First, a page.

Why do certain parts of the country NOT restrict smoking in certain places, like restaurants?  The information on the health risks of second-hand smoke are available for all to see, isn't it?

We had good, if hot, weather for our golf event yesterday.  Then last night a major storm system blew through the southeast and dropped significant rain on the Montgomery area.  How, then, did the power in the hotel go out THIS MORNING?

OK, enough questions.

My beloved Cincinnati Reds have been a great source of pride over the past couple of weeks, winning the majority of their games and surging briefly into first place in their division.  They lost two heartbreakers in Atlanta over the past couple of days (one more question--why was the Reds-Braves game not televised Wednesday night in the Montgomery area?) but I'm very hopeful the boys will shake it off and resume their mostly winning ways.

Saw a blurb this morning that Tiger Woods' apparently estranged wife Elin is going for the fences, asking $750 million and FULL custody of the couple's two children.  Pay up, Tiger.  Allowing this sordid set of circumstances to drag on cannot be good for anyone involved.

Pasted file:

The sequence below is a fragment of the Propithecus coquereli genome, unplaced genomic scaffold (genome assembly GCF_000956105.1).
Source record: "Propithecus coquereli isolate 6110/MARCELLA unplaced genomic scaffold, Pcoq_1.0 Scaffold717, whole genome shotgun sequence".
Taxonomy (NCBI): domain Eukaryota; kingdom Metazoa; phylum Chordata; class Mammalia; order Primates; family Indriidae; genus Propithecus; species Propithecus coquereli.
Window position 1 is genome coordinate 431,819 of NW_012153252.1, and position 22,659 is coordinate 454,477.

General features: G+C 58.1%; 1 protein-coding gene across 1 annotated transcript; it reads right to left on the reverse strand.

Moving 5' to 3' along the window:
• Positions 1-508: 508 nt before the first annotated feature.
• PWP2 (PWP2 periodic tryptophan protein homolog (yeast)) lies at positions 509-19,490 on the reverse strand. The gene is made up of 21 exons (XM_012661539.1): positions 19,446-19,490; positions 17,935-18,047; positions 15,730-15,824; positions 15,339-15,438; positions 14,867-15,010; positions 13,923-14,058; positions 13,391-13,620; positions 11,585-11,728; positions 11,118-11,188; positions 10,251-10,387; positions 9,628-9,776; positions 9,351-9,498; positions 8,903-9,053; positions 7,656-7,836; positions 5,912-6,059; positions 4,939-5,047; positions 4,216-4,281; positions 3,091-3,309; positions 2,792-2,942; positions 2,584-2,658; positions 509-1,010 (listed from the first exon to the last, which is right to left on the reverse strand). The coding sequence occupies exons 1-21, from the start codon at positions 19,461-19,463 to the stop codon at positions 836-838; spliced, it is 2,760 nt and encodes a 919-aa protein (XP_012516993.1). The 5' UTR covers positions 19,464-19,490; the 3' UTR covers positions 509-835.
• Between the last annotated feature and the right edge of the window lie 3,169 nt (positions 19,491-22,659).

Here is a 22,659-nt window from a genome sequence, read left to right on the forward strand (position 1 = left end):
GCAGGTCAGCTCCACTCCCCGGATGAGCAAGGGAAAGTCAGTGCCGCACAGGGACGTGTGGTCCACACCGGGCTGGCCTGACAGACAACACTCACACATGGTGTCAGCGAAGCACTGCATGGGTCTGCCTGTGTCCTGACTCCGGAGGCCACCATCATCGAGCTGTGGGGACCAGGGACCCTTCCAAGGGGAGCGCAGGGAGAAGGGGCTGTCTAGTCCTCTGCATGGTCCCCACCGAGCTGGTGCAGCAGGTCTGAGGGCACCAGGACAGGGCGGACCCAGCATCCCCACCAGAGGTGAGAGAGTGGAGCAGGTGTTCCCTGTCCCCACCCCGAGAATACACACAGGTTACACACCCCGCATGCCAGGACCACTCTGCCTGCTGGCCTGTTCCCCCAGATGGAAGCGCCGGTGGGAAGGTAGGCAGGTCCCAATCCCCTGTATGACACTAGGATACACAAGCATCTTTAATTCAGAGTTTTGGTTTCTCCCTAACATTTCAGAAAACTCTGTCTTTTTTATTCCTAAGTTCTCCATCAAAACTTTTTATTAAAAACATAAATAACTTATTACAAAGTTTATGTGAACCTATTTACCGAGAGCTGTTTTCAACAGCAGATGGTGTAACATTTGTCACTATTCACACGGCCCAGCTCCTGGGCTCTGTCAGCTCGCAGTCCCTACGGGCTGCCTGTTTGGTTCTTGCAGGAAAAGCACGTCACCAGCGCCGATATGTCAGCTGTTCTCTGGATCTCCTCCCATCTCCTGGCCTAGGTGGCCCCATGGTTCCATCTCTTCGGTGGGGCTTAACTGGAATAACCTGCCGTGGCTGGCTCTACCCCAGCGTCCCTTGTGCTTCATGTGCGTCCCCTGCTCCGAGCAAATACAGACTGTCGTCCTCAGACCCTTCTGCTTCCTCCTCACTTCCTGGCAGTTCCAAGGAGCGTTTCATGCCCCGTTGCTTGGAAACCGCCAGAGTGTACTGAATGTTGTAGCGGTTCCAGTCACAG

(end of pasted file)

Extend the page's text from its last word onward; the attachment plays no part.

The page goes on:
And, with that, it's time to head to the airport to head for home.  Have a good weekend!

Friday, May 14, 2010

If you build it, they will......sell it?

Just saw this news item reprinted from the Des Moines (IA) Register and paraphrased here:

Iowa's world-famous “Field of Dreams” is for sale.  The field featured in the 1989 move is part of a 193-acre tract that the Lansing family have had in their family for more than 100 years.They're asking $5.4 million for the field and surrounding farmland plus the house used in the movie.